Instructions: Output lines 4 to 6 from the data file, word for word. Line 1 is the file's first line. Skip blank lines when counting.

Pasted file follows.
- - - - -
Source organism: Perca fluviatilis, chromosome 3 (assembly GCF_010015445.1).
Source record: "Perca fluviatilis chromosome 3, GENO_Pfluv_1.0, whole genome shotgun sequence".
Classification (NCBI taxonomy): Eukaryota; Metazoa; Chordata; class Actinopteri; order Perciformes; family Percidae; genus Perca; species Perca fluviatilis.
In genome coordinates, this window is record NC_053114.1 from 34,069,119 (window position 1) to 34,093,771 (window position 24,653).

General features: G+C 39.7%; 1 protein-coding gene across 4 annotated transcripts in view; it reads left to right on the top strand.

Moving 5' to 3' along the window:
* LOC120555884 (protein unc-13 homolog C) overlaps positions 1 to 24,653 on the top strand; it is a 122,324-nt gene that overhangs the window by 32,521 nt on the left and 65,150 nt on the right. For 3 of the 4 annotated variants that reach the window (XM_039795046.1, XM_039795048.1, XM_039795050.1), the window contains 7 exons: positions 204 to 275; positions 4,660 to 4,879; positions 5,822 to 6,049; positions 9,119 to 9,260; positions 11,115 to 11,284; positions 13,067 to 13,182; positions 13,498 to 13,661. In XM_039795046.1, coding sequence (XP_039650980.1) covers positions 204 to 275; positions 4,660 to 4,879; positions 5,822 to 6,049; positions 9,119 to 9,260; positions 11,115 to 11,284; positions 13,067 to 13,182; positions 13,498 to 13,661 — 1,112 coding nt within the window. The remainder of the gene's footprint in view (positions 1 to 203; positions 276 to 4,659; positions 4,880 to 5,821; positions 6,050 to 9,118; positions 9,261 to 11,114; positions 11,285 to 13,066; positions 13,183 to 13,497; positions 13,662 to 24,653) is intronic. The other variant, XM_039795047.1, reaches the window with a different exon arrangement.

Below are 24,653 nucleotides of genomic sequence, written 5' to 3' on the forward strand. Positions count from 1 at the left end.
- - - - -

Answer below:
In genome coordinates, this window is record NC_053114.1 from 34,069,119 (window position 1) to 34,093,771 (window position 24,653).

General features: G+C 39.7%; 1 protein-coding gene across 4 annotated transcripts in view; it reads left to right on the top strand.

Moving 5' to 3' along the window: